Hire female candidates: Women are under-represented in many industries and it’s imperative that we find ways to bring them into the fold. In order to remain competitive in the future of supply chain management, it is important that you consider hiring female talent for roles usually reserved for males. They can take on roles that men have traditionally held, but with some added perks- they’re better at relationship building and interpersonal skills which will be important for certain jobs. The best way to find a replacement for your position is by interviewing applicants who have the skills you need. This will allow you get more personal insight into their personality, knowledge of procedures, and ability-to-efficiently perform job duties than if they were applying without being interviewed first. You can also look at female workers’ resumes or career paths during mentorship programs that involved working closely with seasoned professionals in similar fields.

Conclusion

There are challenges involved in securing the supply chain talent at the moment, especially for filling out the necessary positions. it is a good idea to change your approach. You need to examine the staffing forecast, be aware of the specific needs and trends from historical data, and develop a talent management program. After doing all this, you need to take a closer look at the candidate pipeline that is capable of fulfilling the continuous hiring requirement. The organizations that perform well are the ones that consider the recruitment department as a value-added and strategic program.

U.S. Canned Vegetable Imports to Surpass Previous Year’s Record of $1.5B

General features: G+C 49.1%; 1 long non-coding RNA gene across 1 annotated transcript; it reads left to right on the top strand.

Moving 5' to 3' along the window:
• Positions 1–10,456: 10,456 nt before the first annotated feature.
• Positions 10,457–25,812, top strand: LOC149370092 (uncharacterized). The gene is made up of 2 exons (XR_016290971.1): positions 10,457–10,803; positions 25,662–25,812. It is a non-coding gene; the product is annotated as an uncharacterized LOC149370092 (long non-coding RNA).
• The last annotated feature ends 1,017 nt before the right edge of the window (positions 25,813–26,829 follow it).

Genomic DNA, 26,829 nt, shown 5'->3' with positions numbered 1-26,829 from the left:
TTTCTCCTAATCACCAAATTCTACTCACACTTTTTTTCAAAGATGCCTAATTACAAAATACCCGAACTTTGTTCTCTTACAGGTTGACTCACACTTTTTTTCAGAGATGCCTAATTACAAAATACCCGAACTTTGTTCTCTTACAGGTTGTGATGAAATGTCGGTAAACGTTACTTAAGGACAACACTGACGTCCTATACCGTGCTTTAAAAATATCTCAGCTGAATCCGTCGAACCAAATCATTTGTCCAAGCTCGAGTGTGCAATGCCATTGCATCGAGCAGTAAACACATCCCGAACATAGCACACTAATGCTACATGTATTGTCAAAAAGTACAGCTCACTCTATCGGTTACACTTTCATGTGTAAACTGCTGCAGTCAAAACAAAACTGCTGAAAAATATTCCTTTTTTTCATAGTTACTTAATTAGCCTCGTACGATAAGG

IndexBox has just published a new report: ‘U.S. – Canned Vegetables – Market Analysis, Forecast, Size, Trends and Insights. Here is a summary of the report’s key findings.

In Q1-Q3 2021, the U.S. imported 576K tonnes of canned vegetables worth $1.3B, which was 23% more in physical terms and 17% more in monetary terms than in 2020. Over the full 2021, U.S. imports are estimated to hit the previous year’s record of $1.5B. China, Canada and Peru remain the leading suppliers of canned vegetables to America.

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U.S. Canned Vegetable Imports by Country

Canned vegetable imports into the U.S. were estimated at 704K tonnes in 2020, increasing 14% against 2019 figures. In value terms, purchases amounted to $1.5B (IndexBox estimates).

China (165K tonnes) constituted the largest canned vegetable supplier to the U.S., accounting for 23% of total imports. Moreover, canned vegetable supplies from China exceeded the figures recorded by the second-largest supplier, Canada (82K tonnes), twofold. The third position in this ranking was occupied by Peru (73K tonnes), with a 10% share.

In value terms, Spain ($204M), China ($192M) and Canada ($183M) were the largest canned vegetable suppliers to the U.S., with a combined 37% share of total imports.

In 2020, the average canned vegetable import price amounted to $2,192 per tonne, declining by -4.9% against the previous year. Prices varied noticeably by the country of origin; the country with the highest price was Greece ($4,441 per tonne), while the price for China ($1,162 per tonne) was amongst the lowest. In 2020, the most notable rate of growth in terms of prices was attained by Thailand, while the prices for the other major suppliers experienced more modest paces of growth.

Source: IndexBox Platform